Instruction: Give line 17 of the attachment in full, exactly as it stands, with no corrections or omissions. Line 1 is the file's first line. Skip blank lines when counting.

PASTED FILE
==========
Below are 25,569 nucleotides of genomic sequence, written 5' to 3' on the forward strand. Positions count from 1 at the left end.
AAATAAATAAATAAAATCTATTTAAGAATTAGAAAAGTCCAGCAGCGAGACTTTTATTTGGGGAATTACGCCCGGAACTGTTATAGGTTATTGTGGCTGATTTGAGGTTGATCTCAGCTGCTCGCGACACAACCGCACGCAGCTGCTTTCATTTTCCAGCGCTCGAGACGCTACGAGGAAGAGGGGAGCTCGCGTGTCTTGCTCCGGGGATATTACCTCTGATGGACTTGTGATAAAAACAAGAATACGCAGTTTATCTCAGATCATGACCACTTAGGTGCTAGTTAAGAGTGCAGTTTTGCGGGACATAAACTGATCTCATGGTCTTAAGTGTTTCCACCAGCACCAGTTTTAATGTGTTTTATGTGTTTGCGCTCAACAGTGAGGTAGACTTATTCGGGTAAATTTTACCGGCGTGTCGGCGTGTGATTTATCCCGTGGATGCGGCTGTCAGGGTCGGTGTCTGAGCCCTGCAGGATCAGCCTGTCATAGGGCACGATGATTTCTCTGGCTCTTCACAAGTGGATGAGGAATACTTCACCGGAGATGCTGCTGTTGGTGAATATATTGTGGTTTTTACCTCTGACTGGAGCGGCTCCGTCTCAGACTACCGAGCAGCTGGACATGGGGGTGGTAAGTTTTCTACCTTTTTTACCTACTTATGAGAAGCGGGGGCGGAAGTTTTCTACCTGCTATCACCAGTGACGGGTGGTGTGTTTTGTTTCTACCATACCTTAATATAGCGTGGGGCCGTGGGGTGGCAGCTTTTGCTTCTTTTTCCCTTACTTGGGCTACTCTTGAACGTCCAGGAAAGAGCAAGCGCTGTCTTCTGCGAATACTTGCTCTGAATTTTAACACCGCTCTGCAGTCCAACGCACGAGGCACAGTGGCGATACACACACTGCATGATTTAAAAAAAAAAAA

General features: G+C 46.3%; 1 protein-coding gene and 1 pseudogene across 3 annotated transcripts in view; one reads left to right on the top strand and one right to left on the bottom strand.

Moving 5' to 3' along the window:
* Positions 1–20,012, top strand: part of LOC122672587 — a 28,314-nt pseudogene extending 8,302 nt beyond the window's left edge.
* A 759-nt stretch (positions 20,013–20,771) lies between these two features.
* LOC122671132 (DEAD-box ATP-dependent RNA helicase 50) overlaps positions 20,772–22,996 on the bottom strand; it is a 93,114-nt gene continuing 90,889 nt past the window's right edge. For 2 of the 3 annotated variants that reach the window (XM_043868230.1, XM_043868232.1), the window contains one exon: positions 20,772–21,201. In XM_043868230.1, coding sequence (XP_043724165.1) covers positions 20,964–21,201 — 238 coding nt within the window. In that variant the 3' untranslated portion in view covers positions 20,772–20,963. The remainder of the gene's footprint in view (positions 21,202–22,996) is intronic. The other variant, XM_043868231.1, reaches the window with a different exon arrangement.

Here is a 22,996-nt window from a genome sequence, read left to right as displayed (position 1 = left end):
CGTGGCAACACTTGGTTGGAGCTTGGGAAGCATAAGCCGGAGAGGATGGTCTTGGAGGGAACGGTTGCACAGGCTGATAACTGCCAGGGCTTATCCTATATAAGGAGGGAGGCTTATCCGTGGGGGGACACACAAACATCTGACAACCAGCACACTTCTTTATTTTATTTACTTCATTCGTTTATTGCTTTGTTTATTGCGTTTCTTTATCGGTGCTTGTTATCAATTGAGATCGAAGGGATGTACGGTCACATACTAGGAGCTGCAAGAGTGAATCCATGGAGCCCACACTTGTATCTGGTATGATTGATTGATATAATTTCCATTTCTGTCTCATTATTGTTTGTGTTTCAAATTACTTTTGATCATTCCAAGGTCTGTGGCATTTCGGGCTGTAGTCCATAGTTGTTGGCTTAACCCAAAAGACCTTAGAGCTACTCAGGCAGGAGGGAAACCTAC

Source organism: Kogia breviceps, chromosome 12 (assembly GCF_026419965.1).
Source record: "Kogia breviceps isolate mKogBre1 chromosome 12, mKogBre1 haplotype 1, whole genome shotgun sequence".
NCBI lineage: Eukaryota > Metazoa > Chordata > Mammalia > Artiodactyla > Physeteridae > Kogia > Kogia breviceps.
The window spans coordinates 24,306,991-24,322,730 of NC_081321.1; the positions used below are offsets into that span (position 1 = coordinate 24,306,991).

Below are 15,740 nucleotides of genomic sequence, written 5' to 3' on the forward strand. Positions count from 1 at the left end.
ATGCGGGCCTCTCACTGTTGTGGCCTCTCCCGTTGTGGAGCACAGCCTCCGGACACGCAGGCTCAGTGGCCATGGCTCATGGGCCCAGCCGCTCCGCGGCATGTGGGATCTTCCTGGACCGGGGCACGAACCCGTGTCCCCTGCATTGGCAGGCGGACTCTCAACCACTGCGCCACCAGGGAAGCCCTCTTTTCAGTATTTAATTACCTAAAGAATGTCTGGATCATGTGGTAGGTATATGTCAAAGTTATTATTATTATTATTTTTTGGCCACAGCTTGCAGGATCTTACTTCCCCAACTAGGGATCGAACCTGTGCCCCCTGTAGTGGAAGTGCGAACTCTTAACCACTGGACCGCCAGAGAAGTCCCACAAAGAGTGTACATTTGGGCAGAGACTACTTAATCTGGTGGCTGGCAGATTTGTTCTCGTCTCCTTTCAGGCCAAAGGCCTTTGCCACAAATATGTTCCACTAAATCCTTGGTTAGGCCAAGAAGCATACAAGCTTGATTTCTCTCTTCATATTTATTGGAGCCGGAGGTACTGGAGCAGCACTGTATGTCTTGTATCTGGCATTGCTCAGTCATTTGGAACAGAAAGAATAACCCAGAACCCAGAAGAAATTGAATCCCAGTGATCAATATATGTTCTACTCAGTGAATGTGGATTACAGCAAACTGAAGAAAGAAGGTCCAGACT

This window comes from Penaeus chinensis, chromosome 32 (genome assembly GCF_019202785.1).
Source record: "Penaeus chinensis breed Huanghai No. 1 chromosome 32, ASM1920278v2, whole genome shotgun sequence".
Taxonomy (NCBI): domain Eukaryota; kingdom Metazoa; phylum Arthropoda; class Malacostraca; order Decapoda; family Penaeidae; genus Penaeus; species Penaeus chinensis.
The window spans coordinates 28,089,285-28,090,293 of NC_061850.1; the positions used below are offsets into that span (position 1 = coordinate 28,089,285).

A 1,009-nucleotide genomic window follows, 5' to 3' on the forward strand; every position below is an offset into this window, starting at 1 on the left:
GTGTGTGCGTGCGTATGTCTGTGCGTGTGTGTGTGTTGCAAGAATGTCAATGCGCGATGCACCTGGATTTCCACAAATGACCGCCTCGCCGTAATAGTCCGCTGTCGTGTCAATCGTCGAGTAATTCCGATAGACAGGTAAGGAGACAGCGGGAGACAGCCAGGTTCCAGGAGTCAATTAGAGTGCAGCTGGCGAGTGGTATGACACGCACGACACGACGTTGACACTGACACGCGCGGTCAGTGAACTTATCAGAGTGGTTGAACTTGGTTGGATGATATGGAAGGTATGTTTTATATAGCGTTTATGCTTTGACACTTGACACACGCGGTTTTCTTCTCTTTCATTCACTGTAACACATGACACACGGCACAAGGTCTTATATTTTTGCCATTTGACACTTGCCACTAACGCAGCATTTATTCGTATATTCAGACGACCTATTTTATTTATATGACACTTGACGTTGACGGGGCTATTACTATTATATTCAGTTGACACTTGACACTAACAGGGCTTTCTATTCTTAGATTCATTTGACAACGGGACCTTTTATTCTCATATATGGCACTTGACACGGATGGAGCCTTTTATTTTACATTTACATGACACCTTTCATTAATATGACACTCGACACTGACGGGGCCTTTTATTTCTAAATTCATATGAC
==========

Source record: "Penaeus chinensis breed Huanghai No. 1 chromosome 32, ASM1920278v2, whole genome shotgun sequence".